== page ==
Sports: Chasing Championships- Never Let It Override Your Family Time

Coaching for a long time has shown me many things.  I have made one of the biggest mistakes many coaches make and that is losing focus of the family, spouse, kids and the most important people in your life as you pursue excellence and chasing championship rings.  I coached football for almost thirty years and in 2018 after a playoff loss I knew it was time to spend my weekday afternoons, Thursday and Friday nights with my wife and grown kids.  I did my best to manage my schedule when my girls were growing up and rarely missed the big events.  I was fortunate to coach them in softball for many seasons in community ball, travel ball and the high school level.  Coaching at the high school level requires a good 25-30 extra hours a week of time depending on the sport.  

Most days if your a teacher and football or wrestling coach run12-15 hours and that adds up quickly.  Countless days coming home at 8:00-9:00pm just in time to eat a little, spend a few minutes catching up and back to bed to recover and do it again tomorrow.  It is a passion that is not for everyone, but one that also can eat all of your time up.  I know lots of coaches that literally missed a bunch of very important events with their family and spouses due to coaching and chasing wins and rings.  With this being said I want my fellow coaches, leaders, teachers, pastors, mentors, business owners and whatever hat you wear to remember this one piece of advice from a long time coach.  The most important ring is the one your spouse is wearing. 

Let me repeat this, the most important ring you ever chased, bought, worked hard for and earned was the one your spouse is wearing.  Do not let coaching isolate your family, sons, daughters, parents and spouse. Work hard, accomplish what it is you want that day and go home.  I used to be told that I was one of the first to arrive on campus and because I coached three sports for over 13 years I was one of the last to leave.  One day I realized something had to give and it could not be my relationship with my wife and kids.  So I gave up head softball coaching, then football went in 2018 and now my only coaching job is still as a Head Wrestling Coach.  I have learned to manage the time, energy and prioritize things much better as I gained experience, got older and learned from my mistakes.  Below are some tips for balancing coaching and family.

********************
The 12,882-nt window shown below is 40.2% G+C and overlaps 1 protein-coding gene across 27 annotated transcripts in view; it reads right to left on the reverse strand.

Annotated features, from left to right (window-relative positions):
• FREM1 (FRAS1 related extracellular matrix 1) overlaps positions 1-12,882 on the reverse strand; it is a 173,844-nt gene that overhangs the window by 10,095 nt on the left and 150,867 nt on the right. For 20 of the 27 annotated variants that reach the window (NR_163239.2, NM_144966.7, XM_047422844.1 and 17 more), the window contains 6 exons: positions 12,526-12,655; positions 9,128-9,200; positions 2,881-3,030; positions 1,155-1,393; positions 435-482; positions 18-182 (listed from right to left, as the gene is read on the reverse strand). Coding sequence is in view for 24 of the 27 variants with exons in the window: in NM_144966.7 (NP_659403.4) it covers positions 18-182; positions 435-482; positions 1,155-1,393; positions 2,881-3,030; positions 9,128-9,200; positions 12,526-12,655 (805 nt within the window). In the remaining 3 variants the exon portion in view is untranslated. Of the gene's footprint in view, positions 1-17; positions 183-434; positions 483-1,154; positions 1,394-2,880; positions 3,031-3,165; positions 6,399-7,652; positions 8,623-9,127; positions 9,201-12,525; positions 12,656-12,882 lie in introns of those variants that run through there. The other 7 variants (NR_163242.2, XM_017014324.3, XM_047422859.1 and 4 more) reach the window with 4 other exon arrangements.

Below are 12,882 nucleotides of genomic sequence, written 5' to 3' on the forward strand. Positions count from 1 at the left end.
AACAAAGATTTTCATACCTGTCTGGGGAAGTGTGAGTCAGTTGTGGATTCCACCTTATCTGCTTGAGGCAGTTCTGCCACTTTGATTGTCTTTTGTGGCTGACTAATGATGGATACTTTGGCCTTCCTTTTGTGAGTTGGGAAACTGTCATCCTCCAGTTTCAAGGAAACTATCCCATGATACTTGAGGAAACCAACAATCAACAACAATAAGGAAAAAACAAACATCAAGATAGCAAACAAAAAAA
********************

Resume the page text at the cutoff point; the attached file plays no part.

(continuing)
1- Make sure family time is on your schedule.  If that means you cut short a coaches meeting or wash the dirty team laundry the next day then find a time and stick to it.  Do your best to manage family time and watch your kids grow up.

2- Set boundaries with the players, assistant coaches and parents.  Have a meeting and emphasize that players must have rides at the end of practice.  You would be surprised the extra time coaches spend sitting in the car or office waiting on a parent to pick up a kid.  That is valuable time you cannot get back so establish a procedure for this. Your already giving tons of time, so do not waste the other waiting on people that cannot get their daily routine in order.

3- Delegate Responsibility.  This is a huge one and is hard for many head coaches and athletic directors to do.  Assign duties to players and coaches to take care of things. Two things I always volunteered for over the years was washing the dirty clothes from practice and making sure the locker room was clean.  I would assign the locker room cleanup by football position and have an assistant coach watch over it daily to make sure it was done.  Being on a team is more than practicing and playing.  It is about sharing, helping and keeping everything neat, tidy and clean.  

4- Include your own kids and family as much as possible.  My kids grew up on football, softball and practice fields. They went with me to practices and games, helped out with managerial duties, kept scores, cleaned up and lots of other duties.  They learned life skills doing this and were able to spend time with the team, the coaches, made friends and great memories.

5- Prioritize your spouse over everything.  Communicate with your spouse, spend time with them, go our to eat after school or practice.  Take short weekend trips or just spend time with them chilling out.  This is the most important part of your support network.  My wife gets all the credit for putting up with my coaching and was always my #1 support system.  She was the one that I went home to when things were great, good, bad, ugly, hard, difficult and special.  

Coach B!


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